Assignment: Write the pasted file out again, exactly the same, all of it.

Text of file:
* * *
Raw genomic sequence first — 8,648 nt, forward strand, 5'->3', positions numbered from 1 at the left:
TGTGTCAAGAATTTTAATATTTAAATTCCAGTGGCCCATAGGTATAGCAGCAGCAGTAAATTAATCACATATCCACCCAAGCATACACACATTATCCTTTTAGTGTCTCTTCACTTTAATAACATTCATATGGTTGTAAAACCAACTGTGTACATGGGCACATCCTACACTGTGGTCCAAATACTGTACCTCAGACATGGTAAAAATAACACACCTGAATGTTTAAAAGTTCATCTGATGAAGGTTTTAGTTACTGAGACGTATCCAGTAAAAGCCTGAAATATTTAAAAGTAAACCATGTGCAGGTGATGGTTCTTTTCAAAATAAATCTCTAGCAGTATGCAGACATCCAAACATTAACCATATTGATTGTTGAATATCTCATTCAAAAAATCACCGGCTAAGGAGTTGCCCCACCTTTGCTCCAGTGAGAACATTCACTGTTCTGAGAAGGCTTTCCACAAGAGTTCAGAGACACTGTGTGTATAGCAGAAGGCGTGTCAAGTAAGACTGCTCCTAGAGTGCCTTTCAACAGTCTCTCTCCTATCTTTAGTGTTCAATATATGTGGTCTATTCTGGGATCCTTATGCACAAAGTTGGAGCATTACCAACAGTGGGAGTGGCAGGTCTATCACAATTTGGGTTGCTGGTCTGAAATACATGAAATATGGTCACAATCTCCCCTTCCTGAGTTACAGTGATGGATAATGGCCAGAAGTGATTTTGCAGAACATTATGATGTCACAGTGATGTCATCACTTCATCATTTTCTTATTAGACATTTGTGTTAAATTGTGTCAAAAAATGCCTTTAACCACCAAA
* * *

Raw genomic sequence first — 8,648 nt, forward strand, 5'->3', positions numbered from 1 at the left:
TGTGTCAAGAATTTTAATATTTAAATTCCAGTGGCCCATAGGTATAGCAGCAGCAGTAAATTAATCACATATCCACCCAAGCATACACACATTATCCTTTTAGTGTCTCTTCACTTTAATAACATTCATATGGTTGTAAAACCAACTGTGTACATGGGCACATCCTACACTGTGGTCCAAATACTGTACCTCAGACATGGTAAAAATAACACACCTGAATGTTTAAAAGTTCATCTGATGAAGGTTTTAGTTACTGAGACGTATCCAGTAAAAGCCTGAAATATTTAAAAGTAAACCATGTGCAGGTGATGGTTCTTTTCAAAATAAATCTCTAGCAGTATGCAGACATCCAAACATTAACCATATTGATTGTTGAATATCTCATTCAAAAAATCACCGGCTAAGGAGTTGCCCCACCTTTGCTCCAGTGAGAACATTCACTGTTCTGAGAAGGCTTTCCACAAGAGTTCAGAGACACTGTGTGTATAGCAGAAGGCGTGTCAAGTAAGACTGCTCCTAGAGTGCCTTTCAACAGTCTCTCTCCTATCTTTAGTGTTCAATATATGTGGTCTATTCTGGGATCCTTATGCACAAAGTTGGAGCATTACCAACAGTGGGAGTGGCAGGTCTATCACAATTTGGGTTGCTGGTCTGAAATACATGAAATATGGTCACAATCTCCCCTTCCTGAGTTACAGTGATGGATAATGGCCAGAAGTGATTTTGCAGAACATTATGATGTCACAGTGATGTCATCACTTCATCATTTTCTTATTAGACATTTGTGTTAAATTGTGTCAAAAAATGCCTTTAACCACCAAA